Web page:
Roger’s Family’s Story: A Different Kind of Emergency Experience

It wasn’t long after arriving in the emergency department at Upper Valley Medical Center (UVMC) that Sharon Maurice knew: This experience was going to be different.

Her father, Roger Ferguson, was suffering with prostate cancer for years. The family had seen plenty of doctors and nurses during that time. They were familiar with the helpless feeling of watching Roger suffer while professionals decided how to treat him. 

But on that Sunday morning, as soon as their nurse, Heather Davis, RN, entered the exam room, Sharon says everything shifted. Heather walked in and asked each family member their name, remembers Sharon.

From that moment on, the conversation was between Heather and her patient.

Direct Patient Care

After learning that Roger suffered from hearing loss, “She moved close to my dad and spoke to him not just face-to-face, but heart-to-heart,” says Sharon. “Heather wasn’t just going through the motions. She looked directly into his eyes and listened carefully to what he said. Heather was talking and interacting with my dad as the hard-working family man he was, not the dying cancer patient. My dad’s face just lit up and he grinned from ear to ear!”

Heather explained to Roger every medication she was going to administer and how it should make him feel. She shared resources that she thought might prove helpful to the family, even connecting them with a hospice representative that day.

Sharon says the family’s gratitude for Heather’s professionalism throughout their stay is hard to put into words.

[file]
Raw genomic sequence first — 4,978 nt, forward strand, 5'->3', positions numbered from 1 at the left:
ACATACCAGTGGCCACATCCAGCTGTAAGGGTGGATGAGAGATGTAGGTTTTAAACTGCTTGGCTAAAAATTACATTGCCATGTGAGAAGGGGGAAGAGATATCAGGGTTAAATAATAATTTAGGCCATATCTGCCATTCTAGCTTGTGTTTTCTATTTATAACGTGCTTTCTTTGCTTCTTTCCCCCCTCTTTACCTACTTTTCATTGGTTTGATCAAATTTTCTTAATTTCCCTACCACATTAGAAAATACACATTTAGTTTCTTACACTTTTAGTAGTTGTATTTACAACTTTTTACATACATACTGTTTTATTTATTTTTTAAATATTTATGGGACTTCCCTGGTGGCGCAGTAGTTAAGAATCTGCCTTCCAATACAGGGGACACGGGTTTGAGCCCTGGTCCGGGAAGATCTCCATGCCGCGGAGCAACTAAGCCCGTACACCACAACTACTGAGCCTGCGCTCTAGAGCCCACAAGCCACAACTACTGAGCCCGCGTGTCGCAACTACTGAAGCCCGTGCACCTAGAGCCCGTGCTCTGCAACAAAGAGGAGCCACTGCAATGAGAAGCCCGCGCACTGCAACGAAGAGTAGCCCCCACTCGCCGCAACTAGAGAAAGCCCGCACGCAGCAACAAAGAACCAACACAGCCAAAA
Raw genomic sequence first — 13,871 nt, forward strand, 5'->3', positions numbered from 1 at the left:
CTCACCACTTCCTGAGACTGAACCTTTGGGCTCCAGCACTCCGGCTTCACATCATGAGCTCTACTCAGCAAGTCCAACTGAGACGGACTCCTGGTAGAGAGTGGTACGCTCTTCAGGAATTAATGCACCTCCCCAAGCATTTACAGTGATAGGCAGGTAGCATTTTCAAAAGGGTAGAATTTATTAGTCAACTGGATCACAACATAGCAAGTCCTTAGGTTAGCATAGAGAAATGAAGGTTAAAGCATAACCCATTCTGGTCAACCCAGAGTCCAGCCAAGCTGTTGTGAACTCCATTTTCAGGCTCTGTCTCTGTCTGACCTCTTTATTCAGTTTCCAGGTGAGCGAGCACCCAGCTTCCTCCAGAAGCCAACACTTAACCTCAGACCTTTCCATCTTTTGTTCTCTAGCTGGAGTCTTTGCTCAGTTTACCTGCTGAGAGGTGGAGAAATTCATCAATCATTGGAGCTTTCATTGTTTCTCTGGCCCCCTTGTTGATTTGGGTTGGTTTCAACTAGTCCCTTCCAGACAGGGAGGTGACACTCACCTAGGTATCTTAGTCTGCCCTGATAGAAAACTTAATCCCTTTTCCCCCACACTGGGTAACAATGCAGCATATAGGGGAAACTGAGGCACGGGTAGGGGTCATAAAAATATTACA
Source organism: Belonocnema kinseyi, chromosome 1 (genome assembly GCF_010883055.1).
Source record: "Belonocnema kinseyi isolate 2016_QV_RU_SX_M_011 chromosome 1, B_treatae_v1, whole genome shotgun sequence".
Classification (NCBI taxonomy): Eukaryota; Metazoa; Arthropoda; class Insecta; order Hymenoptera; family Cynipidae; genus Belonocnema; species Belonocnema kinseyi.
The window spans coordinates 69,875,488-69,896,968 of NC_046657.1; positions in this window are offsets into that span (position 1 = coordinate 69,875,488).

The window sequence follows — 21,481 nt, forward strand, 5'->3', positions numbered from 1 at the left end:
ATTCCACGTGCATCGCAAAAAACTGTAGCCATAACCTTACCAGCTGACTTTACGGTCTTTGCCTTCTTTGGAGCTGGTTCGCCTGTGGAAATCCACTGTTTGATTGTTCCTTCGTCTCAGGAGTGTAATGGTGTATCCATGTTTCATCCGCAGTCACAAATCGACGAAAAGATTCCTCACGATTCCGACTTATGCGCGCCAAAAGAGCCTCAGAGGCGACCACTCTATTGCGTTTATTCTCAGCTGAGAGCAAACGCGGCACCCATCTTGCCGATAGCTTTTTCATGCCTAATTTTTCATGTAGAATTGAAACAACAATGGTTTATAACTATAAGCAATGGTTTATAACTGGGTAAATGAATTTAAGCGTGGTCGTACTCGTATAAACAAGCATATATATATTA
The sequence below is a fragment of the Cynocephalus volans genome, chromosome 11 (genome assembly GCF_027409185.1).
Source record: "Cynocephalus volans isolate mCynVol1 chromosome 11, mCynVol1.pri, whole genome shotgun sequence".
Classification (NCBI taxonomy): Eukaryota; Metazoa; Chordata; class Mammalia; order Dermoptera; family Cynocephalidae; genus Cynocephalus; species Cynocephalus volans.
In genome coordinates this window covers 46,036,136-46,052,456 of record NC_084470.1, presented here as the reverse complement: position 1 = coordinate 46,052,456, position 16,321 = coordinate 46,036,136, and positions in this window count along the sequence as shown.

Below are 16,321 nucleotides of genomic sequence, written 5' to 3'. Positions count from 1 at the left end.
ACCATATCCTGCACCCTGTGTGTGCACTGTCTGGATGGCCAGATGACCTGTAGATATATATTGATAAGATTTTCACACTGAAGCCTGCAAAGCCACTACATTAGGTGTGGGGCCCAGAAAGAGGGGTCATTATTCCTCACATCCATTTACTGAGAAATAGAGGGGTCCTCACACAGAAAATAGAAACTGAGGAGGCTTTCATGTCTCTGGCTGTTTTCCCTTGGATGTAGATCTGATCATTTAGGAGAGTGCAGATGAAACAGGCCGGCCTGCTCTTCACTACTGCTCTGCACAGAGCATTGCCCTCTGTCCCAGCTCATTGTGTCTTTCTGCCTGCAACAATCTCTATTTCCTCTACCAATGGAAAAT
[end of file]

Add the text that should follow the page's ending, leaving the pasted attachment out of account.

“My dad was so sick; he knew his time was limited and he felt as helpless as the rest of us. But Heather’s one-on-one interaction with him acknowledged, ‘You’re still here; you’re still making decisions,’” says Sharon. “She gave my dad his power back. It was a significant moment for all of us, and I’ll never forget it.”

With 14 years of experience as a nurse, Heather has witnessed the value in speaking directly to patients and in building their trust.

“When you’re fully engaged with your patients, they know they are heard and valued,” she says. Her nursing style is intentional, she explains. “It reciprocates the beauty of what I received from nurses after giving birth to a special needs child with chronic illnesses.”

Of her time with Roger and his family, Heather recalls, “There was a lot of love in that room that day.”

She is grateful to have been a part of it. Roger passed away six months later.

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If you or a loved one needs emergency or trauma care, our teams of specially trained doctors and nurses are here to help. At Premier Heath, we quickly assess your condition and provide the care and treatment you need.

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